Using Languages Other than C and C++

If you are interested in using the Subversion libraries in conjunction with something other than a C program—say a Python or Perl script—Subversion has some support for this via the Simplified Wrapper and Interface Generator (SWIG). The SWIG bindings for Subversion are located in subversion/bindings/swig. They are still maturing, but they are usable. These bindings allow you to call Subversion API functions indirectly, using wrappers that translate the datatypes native to your scripting language into the datatypes needed by Subversion's C libraries.

Significant efforts have been made towards creating functional SWIG-generated bindings for Python, Perl, and Ruby. To some extent, the work done preparing the SWIG interface files for these languages is reusable in efforts to generate bindings for other languages supported by SWIG (which include versions of C#, Guile, Java, MzScheme, OCaml, PHP, and Tcl, among others). However, some extra programming is required to compensate for complex APIs that SWIG needs some help translating between languages. For more information on SWIG itself, see the project's website at http://www.swig.org/.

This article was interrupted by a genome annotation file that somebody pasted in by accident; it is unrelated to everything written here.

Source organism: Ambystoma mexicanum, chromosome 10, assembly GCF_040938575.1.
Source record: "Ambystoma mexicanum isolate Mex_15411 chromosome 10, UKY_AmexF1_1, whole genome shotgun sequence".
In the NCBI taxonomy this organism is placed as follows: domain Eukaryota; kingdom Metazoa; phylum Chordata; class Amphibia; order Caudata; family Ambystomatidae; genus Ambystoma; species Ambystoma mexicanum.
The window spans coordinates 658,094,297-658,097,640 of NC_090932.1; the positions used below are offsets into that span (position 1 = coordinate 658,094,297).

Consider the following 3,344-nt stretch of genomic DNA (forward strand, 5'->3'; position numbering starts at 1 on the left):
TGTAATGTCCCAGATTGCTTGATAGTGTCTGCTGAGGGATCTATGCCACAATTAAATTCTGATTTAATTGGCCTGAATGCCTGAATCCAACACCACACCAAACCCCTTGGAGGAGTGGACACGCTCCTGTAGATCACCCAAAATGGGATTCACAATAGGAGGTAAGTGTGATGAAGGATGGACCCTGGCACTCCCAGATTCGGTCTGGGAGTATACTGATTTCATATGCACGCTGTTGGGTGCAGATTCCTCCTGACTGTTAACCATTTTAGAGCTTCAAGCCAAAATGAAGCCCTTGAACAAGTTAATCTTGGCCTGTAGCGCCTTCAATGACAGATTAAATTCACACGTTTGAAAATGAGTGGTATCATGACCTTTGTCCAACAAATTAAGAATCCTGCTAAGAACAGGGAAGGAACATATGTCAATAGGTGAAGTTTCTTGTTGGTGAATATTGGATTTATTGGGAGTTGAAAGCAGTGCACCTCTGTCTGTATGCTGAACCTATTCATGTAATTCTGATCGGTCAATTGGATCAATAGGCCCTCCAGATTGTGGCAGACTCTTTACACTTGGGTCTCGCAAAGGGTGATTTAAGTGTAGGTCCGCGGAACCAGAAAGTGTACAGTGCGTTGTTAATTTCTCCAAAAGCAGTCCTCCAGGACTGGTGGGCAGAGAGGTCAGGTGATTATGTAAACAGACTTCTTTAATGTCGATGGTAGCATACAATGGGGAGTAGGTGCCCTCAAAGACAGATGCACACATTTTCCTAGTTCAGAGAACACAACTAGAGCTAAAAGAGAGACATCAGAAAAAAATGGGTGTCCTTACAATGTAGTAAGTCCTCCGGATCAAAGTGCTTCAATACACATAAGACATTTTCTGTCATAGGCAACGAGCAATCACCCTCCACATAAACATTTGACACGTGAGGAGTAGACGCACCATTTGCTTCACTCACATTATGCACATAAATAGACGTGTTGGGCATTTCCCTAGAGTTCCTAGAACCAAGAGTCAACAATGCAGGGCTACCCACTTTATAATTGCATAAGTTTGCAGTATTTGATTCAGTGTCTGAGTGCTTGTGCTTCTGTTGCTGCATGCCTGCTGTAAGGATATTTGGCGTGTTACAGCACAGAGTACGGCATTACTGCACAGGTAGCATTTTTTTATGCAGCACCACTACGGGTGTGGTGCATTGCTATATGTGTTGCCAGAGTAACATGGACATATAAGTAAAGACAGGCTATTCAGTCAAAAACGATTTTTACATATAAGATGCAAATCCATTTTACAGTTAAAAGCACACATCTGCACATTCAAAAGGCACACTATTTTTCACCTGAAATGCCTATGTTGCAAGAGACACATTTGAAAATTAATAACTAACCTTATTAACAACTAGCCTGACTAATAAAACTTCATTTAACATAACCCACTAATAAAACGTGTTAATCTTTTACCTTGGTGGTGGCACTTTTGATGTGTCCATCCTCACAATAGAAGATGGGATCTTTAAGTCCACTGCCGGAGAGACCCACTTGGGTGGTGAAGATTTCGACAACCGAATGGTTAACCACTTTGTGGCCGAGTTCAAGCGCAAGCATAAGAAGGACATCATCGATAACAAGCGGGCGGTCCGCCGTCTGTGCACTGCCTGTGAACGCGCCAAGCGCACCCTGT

Subversion also has language bindings for Java. The javahl bindings (located in subversion/bindings/java in the Subversion source tree) aren't SWIG-based, but are instead a mixture of Java and hand-coded JNI. Javahl covers most Subversion client-side APIs, and is specifically targeted at implementors of Java-based Subversion clients and IDE integrations.

Subversion's language bindings tend to lack the level of developer attention given to the core Subversion modules, but can generally be trusted as production-ready. A number of scripts and applications, alternative Subversion GUI clients and other third-party tools are successfully using Subversion's language bindings today to accomplish their Subversion integrations.

It's worth noting here that there are other options for interfacing with Subversion using other languages: alternative bindings for Subversion which aren't provided by the Subversion development community at all. You can find links to these alternative bindings on the Subversion project's links page (at http://subversion.tigris.org/links.html), but there are a couple of popular ones we feel are especially noteworthy. First, Barry Scott's PySVN bindings (http://pysvn.tigris.org/) are a popular option for binding with Python. PySVN boasts of a more Pythonic interface than the more C-like APIs provided by Subversion's own Python bindings. And if you're looking for a pure Java implementation of Subversion, check out SVNKit (http://svnkit.com/), which is Subversion re-written from the ground up in Java.